Here’s a slow-fix. Four un-sexy steps to work with any change you want to make. In my case, I’m using them to look at the ways I make myself wrong, but they’ll work for anything.
Step one: awareness.
Step one was to become aware of the pattern of making myself wrong. To see how I’m using my friendship to perpetuate this pattern. To get really curious and see it not just on an intellectual level, but also to notice how it feels emotionally and on a sensational level in my body. What emotions come up when I feel wrong? How does my body feel when I believe I’m not enough?
Why isn’t it enough to just get it on a cognitive level?
Digging this deep into awareness engages all levels of my brain, and if I want to change, I need all of my brain on board.
Intellectual understanding: this get my prefrontal cortex engaged. The thinking, reasoning part of my brain. Huh. I see what I’m doing here. I don’t like it.
Emotional understanding: this engages my limbic system. The part that works with emotions and social connection. Wow, I notice that when I’m making myself wrong, I feel small, and kind of confused, and depressed. I don’t want to talk to anyone, I feel like I have nothing to share.
Understanding sensations: this engages the primal brain. The part that really only cares about my survival and takes over when I get highly stressed out, shutting down my capacity for thought and connection. I need this part of my brain to get that it’s safe to change, or I’m going to be fighting a losing battle. I feel heavy in my chest, I feel a bit nauseous, I feel blank and kind of spaced out.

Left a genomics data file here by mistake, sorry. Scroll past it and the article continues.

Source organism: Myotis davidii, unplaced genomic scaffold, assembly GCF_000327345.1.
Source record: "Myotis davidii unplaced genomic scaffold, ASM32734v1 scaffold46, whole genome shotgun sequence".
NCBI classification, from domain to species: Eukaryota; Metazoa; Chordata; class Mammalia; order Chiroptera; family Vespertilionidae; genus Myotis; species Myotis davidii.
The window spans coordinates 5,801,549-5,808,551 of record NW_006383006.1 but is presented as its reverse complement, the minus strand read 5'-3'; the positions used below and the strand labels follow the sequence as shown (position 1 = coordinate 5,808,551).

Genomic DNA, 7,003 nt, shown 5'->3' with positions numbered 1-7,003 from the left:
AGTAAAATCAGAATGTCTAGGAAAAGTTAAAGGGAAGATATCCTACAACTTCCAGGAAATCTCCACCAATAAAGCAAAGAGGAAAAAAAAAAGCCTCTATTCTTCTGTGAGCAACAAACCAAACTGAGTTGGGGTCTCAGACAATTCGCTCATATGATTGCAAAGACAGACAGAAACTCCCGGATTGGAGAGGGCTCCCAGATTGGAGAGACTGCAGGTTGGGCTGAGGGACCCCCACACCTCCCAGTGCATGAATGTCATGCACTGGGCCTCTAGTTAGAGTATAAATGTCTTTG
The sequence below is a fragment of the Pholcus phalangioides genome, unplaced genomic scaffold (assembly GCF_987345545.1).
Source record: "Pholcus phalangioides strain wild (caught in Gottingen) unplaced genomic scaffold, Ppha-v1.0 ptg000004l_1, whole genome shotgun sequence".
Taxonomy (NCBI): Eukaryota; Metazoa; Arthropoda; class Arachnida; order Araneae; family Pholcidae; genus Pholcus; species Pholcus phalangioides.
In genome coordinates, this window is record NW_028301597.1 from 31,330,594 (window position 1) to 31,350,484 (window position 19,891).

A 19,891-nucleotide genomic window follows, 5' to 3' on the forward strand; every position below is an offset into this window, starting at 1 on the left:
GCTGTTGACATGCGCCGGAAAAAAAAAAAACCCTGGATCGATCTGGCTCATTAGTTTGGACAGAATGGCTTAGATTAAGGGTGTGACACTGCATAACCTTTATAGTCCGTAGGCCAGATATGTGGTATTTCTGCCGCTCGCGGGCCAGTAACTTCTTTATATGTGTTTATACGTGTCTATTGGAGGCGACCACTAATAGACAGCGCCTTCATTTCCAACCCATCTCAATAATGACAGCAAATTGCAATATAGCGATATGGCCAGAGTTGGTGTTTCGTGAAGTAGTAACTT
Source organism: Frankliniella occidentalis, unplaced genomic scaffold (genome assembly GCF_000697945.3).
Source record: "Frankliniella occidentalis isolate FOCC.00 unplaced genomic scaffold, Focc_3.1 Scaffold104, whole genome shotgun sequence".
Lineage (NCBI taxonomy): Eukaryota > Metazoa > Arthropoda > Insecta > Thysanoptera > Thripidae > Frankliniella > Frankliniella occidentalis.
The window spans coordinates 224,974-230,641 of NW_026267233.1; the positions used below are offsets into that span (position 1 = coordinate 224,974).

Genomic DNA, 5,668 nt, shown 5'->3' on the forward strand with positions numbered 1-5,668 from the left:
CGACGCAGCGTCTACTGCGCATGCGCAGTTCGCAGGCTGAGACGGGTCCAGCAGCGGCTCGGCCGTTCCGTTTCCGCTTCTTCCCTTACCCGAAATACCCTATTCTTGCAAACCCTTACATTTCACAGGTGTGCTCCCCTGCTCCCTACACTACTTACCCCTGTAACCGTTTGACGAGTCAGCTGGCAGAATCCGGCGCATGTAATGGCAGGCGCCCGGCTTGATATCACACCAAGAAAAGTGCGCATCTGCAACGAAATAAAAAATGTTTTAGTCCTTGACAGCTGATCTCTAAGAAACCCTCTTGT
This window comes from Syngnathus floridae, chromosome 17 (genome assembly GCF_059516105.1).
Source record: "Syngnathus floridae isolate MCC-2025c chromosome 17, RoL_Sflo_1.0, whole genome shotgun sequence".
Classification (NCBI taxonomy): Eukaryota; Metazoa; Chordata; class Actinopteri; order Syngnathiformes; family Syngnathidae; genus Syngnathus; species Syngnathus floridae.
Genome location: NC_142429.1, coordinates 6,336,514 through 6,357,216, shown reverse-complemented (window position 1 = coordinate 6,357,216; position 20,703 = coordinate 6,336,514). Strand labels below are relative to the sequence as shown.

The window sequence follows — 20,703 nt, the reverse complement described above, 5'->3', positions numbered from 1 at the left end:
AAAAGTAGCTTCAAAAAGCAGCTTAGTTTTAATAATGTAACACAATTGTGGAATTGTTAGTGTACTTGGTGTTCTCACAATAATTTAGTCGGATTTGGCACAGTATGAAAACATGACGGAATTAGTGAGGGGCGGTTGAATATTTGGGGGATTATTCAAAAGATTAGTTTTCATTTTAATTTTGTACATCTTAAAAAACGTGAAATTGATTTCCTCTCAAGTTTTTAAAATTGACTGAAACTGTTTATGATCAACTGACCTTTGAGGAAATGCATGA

Step two: stop.
The second step is to pause. To create some space around this new awareness.
For me, making myself wrong is a very deeply ingrained tangle, one thing follows the next very quickly, so giving myself some space interrupts the pattern and allows me to choose how to respond instead of unconsciously reacting.
Taking some time out (a breath, a few hours, or for me in this example, a few weeks), gives my highly activated and stressed out nervous system a chance to settle.
It’s hard to have choices when you’re a ball of self-blaming stress.
When I’m highly stressed out, my primal brain is running the show, and it’s very challenging to make rational decisions when I’m full of stress hormones and my system is freaking out. Taking the time to calm my primal brain so it gets there’s no immediate threat means my ability to think clearly and rationally comes back online.
When I can think clearly again, I stop coming from a place of stress and jumping straight back into making myself wrong (see? Look what I’m doing!! I can’t even be friends with my best friend without making a mess of it. Fuck. I’m going to check out from how horrible this feels by ignoring it and spending the next three hours scrolling Facebook), and I have the capacity to choose something else — in this case, I did something totally out of character for me and chose kindness. I asked my friend for some time out and gave myself a few weeks of space.